The Prologue to John’s Gospel is one of my favourite Bible passages. Normally, it’s the stories I enjoy most. But this most mysterious of passages is the one which puts the stories into context. For this is how we make sense of the Christmas story, how we make sense of all the stories of the Bible, how we make sense of Christ:
‘In the beginning was the Word, and the Word was with God, and the Word was God’.
The word we translate as ‘word’ is logos in Greek. It’s almost untranslatable, for it means more than just the ‘word’. It suggest something living, a person, someone who is the personification of God’s message to us. It suggests that our God is not a distant god who wound up creation like a clockwork train and then left it to run. It suggests that our God is a god who has something to say to us. Our God has a Word for his creation. Our God wants to be in relationship with all his creatures, wants to communicate with us.
But one of the greatest problems of the Church in our time is that too many Christians think that God has spoken to us in a book. They believe that the Word is words- the print on a page, the text of the Bible. And so they think that part of being a Christian is that we need to believe a hundred impossible things before breakfast. Such Christians believe these things to be literally true, because they think the Word is a book.
But I don’t, and we don’t have to, because The Book itself, the Bible itself, gives us here a hint that the Word of God is something which cannot be bound up in a book- not even a leather covered book with a zip. For in the beginning was the Word, and the Word was with God and was God, and the Word came into the world, though the world did not know him, and the Word became flesh and lived among us. You cannot know the Word just by reading the text of a book, for God’s Word has come to us not in a book, but as a person. The Word became flesh at Bethlehem- the son of parents who could find no place at the inn. A child who, with his family, had to flee the wrath of a bloody dictator and seek asylum, refugees in a strange land. The Word grew and enlightened the world, teaching grace and truth. Very much from his Jewish tradition, he nevertheless was willing to reinterpret that tradition. He was gracious and kind even to those who the religious thought were beyond the pale. He healed the sick, brought forgiveness to sinners, treated women and children with a graciousness which had not been seen before.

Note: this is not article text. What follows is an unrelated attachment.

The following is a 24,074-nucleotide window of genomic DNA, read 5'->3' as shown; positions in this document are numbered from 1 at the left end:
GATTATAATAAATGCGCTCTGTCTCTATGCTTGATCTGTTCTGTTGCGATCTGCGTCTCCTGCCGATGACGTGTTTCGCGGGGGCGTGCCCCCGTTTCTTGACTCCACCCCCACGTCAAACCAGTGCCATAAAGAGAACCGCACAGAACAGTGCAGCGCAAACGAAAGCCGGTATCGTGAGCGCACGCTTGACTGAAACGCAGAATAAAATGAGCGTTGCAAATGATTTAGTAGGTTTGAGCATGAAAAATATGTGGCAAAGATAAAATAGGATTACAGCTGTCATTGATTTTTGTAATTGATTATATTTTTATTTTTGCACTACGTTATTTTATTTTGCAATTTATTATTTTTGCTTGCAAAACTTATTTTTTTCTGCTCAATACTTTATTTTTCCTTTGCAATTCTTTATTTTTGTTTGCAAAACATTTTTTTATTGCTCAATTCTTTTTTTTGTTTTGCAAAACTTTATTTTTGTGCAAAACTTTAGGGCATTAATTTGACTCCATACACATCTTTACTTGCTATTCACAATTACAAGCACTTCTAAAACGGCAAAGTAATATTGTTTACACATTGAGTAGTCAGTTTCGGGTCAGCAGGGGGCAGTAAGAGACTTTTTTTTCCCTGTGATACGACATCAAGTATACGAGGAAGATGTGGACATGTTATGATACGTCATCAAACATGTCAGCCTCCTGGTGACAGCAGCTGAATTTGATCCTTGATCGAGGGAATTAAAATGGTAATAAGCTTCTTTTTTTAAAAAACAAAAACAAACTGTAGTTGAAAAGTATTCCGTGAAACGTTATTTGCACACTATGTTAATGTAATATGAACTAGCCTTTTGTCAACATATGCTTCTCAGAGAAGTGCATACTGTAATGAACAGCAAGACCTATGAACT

And it is this Word who is still alive in the Church, speaking to us not of ancient rules, but of love and grace and forgiveness. Yes, it is through the Bible that we meet Christ, the Word of God made flesh and living among us. But he interprets the words of the Bible for us, helps us to navigate what it means to live as his followers today.
The prophets of old promised a Messiah- a Saviour for the people:
“Comfort my people,” says our God. “Comfort them!
In time, it happened- John the Baptist paved the way for it, and an angel announced it to Mary:
You will become pregnant and give birth to a son, and you will name him Jesus. He will be great and will be called the Son of the Most High God.
And in a town where she was a stranger, Mary had her baby:
She gave birth to her first son, wrapped him in cloths and laid him in a manger- there was no room for them to stay in the inn.
The Word has become flesh to live among us! Thanks be to God! Amen.